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Dudley C. Haskell

From Wikipedia, the free encyclopedia

Dudley Chase Haskell
DCHaskell.jpg
Member of the U.S. House of Representatives
from Kansas's 2nd district
In office
March 4, 1877 – December 16, 1883
Preceded byJohn R. Goodin
Succeeded byEdward H. Funston
Member of the Kansas House of Representatives
In office
1872
1875–1876
Personal details
BornMarch 23, 1842
Springfield, Vermont, USA
DiedDecember 16, 1883(1883-12-16) (aged 41)
Washington, D.C., USA
Political partyRepublican
ProfessionPolitician, Merchant

Dudley Chase Haskell (March 23, 1842 – December 16, 1883) was an American merchant, Civil War veteran, and Republican Party politician from the Lawrence, Kansas area. He first served several terms in the Kansas House of Representatives, where he was elected as Speaker in 1876. That year he was elected to Congress, and served several terms until his death in office in 1883.

As a congressman, Haskell served as chairman of the Committee on Indian Affairs from 1881 to 1883. In that capacity, he helped gain congressional authorization for construction of three off-reservation Indian boarding schools, and the location of one in Lawrence, Kansas. It opened in 1884, and was named for him in 1887. It has since developed as Haskell Indian Nations University.

Biography

Haskell was born in Springfield, Vermont in 1842, a son of Franklin and Almira (Chase) Haskell. His siblings included John G. Haskell. Haskell moved with his parents in 1855 to Lawrence, Kansas. He returned to Vermont to attend schools in Springfield in 1857 and 1858.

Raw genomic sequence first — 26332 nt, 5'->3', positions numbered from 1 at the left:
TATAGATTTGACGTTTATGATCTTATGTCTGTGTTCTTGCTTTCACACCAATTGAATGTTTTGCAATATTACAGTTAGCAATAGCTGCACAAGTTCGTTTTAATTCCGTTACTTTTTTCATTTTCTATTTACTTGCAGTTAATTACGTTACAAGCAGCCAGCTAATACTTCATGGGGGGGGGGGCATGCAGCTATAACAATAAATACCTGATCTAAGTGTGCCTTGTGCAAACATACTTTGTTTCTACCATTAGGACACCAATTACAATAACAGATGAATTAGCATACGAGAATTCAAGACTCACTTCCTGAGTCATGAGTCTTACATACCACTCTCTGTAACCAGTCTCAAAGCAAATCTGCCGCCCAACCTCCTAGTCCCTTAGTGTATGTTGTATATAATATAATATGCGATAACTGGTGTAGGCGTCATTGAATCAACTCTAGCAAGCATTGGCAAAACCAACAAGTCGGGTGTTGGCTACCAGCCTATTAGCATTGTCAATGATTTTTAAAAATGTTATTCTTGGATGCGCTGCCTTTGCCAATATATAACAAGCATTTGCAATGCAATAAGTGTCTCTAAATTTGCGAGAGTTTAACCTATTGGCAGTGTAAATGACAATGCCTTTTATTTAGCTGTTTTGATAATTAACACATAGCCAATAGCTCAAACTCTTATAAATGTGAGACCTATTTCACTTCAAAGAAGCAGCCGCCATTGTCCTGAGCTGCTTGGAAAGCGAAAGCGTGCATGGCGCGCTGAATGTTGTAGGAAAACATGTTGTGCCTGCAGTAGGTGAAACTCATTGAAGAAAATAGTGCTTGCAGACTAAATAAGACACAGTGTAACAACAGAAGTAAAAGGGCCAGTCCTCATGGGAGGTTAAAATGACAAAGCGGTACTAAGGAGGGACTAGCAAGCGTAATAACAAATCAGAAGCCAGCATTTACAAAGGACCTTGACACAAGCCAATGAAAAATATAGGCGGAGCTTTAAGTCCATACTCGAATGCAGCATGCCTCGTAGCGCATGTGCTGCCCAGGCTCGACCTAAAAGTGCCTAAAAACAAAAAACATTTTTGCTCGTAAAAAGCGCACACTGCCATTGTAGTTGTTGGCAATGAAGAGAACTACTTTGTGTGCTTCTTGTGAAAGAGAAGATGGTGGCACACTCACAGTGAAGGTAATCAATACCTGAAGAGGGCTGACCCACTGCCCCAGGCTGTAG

After beginning work as a shoe merchant, he moved west in 1859 to follow the Pike's Peak Gold Rush. He lived in Pikes Peak, Colorado until 1861, when he returned to Missouri to enter Union ranks after war broke out.

During the Civil War, Haskell served as an assistant to the quartermaster of the Union Army in Missouri, Arkansas, Kansas, and the Indian Territory in 1861 and 1862.

Post-Civil War years

He left the army and entered Williston’s Seminary in Easthampton, Massachusetts in 1863 for further education. He graduated from Yale College in 1865, when he was 23.

Afterward, he returned to Lawrence, Kansas, where he engaged in the shoe business from 1865 to 1867. He entered politics with the Republican Party and was a member of the Kansas House of Representatives in 1872, 1875 and 1876, serving as Speaker of the House in 1876.

In 1876 Haskell was elected a Republican from Kansas's 2nd congressional district to the United States House of Representatives, serving from 1877 until his death in Washington, D.C. on December 16, 1883. There, he served as chairman of the Committee on Indian Affairs from 1881 to 1883. He believed in education for Native American children and supported legislation to authorize construction of three off-reservation Indian boarding schools, to be located in Nebraska, Kansas, and Indian Territory. He gained location of the Kansas school in his hometown of Lawrence. It opened with 22 elementary school students but soon grew.[1] It was named Haskell Institute in his honor four years after his death.

His body was returned to Lawrence, where he was interred in Oak Hill Cemetery.

Haskell had married and had a family. Among his descendants was grandson Otis Halbert Holmes, who also became a politician. Holmes grew up in Eastern Washington, and served eight terms from there as a US Representative (R-WA).

Legacy and honors

See also

References

  1. ^ Pember, Mary Annette (1 June 2009). "Haskell Indian Nations University Commemorates 125th Anniversary, Recognizes Painful History". Diverse (Issues in Higher Education). National Association of Diversity Officers in Higher Education. Retrieved 10 July 2021.
  2. ^ Gannett, Henry (1905). The Origin of Certain Place Names in the United States. Govt. Print. Off. p. 152.

External links

U.S. House of Representatives
Preceded by
John R. Goodin
Member of the U.S. House of Representatives
from Kansas's 2nd congressional district

March 4, 1877 – December 16, 1883
Succeeded by
Edward H. Funston
This page was last edited on 27 July 2021, at 02:01
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